Rise of the Planet of the Apes

Here is what you would call a thinking mans science fiction film. There are ideas and themes that are explored but they are done so in the context of an involving story that plays with variations in science. There is drama, humor and suspense and it all ends with a lot of visual fireworks. This is one of the best films of the summer and it was one that I was largely indifferent to until I saw it. Ten years ago, 20th Century Fox tried to revive the “Planet of the Apes” franchise with the Tim Burton “reboot” of the story. While it made money, it failed to inspire further development of the idea and actually ends with a very stupid revision of the first Planet of the Apes final shot. “Rise” does not attempt to mimic the original story and get the same emotional effect which the original films kicker left audiences with. Instead, it does what a “reboot” or “reimagining” of a movie story should do. It takes the idea and runs with it instead of trying to recreate the moments from the original. The idea is the driving force of the story in this movie. That and the relationship story that develops between our human star and the special effect star of the movie.

As usual, I will try to avoid merely recapping the movie for you but there are a couple of story points that I do want to discuss. The story of man’s folly in playing with nature is as old as the hills. In science fiction, Frankenstein is the touchstone for this concept. The basics of this story are laid out almost exactly the same as in a summer picture from 1999, “Deep Blue Sea”. There we had sharks that develop intelligence, but that movie is mostly about a horror action plot. “Rise” uses the same pursuit of a drug to fight Alzheimer’s disease, and turns it into a mediation on what it means to be humane or intelligent. For the first two thirds of the movie we are treated to a story dealing with family and devotion. Both the humans in the family and the chimp Caesar are warm and caring and faced with matters concerning the functioning of the brain. One character is going backwards and one forwards and it puts immense pressure on the scientist at the center of the story to try to do the right thing. James Franco’s character does not want to put his father in a home, he sees that as giving up. When he has to put Caesar into a facility, he basically is mirroring the pain and process that he needed to go through with his dad but could not. No one is a clear bad guy in this situation.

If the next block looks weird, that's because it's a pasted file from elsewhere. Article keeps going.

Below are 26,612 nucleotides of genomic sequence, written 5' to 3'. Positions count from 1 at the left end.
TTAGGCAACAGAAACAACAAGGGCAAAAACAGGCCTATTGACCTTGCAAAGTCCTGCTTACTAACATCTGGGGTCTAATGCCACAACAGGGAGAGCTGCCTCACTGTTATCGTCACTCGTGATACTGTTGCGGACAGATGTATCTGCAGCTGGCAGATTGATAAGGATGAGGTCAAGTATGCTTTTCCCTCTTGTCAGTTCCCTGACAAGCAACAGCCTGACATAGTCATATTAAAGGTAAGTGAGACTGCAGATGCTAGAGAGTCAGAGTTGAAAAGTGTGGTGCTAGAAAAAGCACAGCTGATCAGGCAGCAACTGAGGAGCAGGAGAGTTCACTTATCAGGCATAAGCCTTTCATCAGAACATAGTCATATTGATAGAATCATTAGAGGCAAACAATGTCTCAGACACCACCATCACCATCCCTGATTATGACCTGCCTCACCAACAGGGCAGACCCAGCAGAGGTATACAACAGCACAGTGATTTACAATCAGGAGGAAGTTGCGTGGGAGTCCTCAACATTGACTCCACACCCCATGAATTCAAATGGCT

We are expected to empathize with Caesar and we get good reason to. His interaction with the family is warm, and his loyalty to the father suffering from Alzheimer’s is admirable and sad at the same time. When he ends up separated from them in a facility with other apes, we can sympathize with his plight because we have all been the new kid on the block and we have seen enough prison movies to know how the system can be oppressive. The hardest plot point for me to get by is the rejection of a chance to return to his life with Franco. I guess at this point, we are to understand that Caeser has made an intelligent decision that his mind is more important than his heart. Once the events that lead to an ape uprising begin to unfold, Caeser is still admirable, but our sympathy for him is diminished a bit by some of the emotional baggage. There are some points late in the film where that sympathy needs to be recalled and it does not quite get there. From my point of view the last act is the weakest emotionally in the film.